After a lot of back and forth, finally, the wait for in-flight cellular services is over. Now fliers will be able to make calls, send SMS and browse the internet while flying as now the Department of Telecommunications has given a green flag to allow cellular connectivity in flights. An official from the Department of Telecommunication has said: “We are in the final stages of in-flight connectivity licence norms and the service option will be given to carriers and telecom companies within two months.” The DoT has worked on the recommendations and parameters laid down by the Telecom Regulatory Authority of India (Trai) to develop the plan for the provision of in-flight cellular services.
The department officials have also met with some airlines and telecom operators. Some companies have shown interest in providing these services to the fliers. A DoT official has also said, “Once the licences are rolled out, then let the carriers and the telecom companies battle it out on who should take which service.”
As highlighted by an ET report, Trai’s recommendations of providing in-flight connectivity above the altitude of 3,000 metres (about 9,850 feet) were accepted by the Telecom Commission, the highest decision-making body in the telecom sector. However, the Telecom Commission did not budge on the point of international satellites being used to provide connectivity in aircraft.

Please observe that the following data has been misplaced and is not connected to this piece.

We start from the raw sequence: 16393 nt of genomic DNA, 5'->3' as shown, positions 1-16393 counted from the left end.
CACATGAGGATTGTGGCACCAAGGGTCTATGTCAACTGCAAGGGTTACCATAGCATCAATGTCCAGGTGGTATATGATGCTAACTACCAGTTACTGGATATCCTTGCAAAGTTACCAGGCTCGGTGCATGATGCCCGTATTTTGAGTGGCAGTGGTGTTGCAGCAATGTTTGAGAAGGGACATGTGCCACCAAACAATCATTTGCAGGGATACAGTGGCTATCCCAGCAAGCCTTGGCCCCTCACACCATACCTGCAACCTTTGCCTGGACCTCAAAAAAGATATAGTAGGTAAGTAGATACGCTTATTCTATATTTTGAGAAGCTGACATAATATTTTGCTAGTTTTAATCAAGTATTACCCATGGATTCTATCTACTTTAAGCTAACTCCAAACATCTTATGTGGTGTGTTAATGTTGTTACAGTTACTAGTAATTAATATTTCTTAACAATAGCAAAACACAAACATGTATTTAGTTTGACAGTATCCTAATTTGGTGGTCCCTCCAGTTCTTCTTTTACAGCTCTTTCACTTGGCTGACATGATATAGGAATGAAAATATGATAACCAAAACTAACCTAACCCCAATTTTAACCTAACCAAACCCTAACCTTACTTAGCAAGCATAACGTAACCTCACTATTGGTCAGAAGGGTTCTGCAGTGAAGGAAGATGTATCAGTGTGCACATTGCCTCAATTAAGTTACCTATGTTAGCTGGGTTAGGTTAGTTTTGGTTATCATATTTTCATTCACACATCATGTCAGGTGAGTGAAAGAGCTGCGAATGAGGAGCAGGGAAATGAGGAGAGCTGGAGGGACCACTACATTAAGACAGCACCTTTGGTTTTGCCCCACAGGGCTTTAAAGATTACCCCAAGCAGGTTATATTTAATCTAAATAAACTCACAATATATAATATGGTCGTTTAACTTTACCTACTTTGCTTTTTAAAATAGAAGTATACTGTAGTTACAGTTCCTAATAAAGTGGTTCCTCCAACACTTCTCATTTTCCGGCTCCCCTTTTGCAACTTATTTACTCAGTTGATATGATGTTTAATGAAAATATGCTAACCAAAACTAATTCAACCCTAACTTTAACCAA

Airlines operating in India have shown some interest in offering these services to the fliers since it could become an auxiliary source of revenue for these airlines. Apart from a source of income, this addition of service to their range of offerings would allow them to boast of international standards, where this service has long existed.
An official at one airline said, “While international carriers offer Internet on board, Indian carriers cannot offer that facility.” However, the cost of these services in-air would be much more, compared to what it is on the surface owing to initial investment costs. An executive said about the development, “Each aircraft will require an investment of about $1 million and have to be grounded for at least ten days to retrofit the aircraft with technology to be able to offer Internet on board.” Another executive added “In current circumstances, it would not be easy for airlines to spare money for it and ground aircraft. It will take some time till airlines start offering Internet-on-board.”
Telecom operators are showing equal interest in launching the service for Indian airlines. They said that the licensing terms and conditions would decide the next step in developing the technology further. An executive at one of the leading telcos said: “There are rules around what kind of equipment that will be allowed and these we need to see before deciding to offer the service.”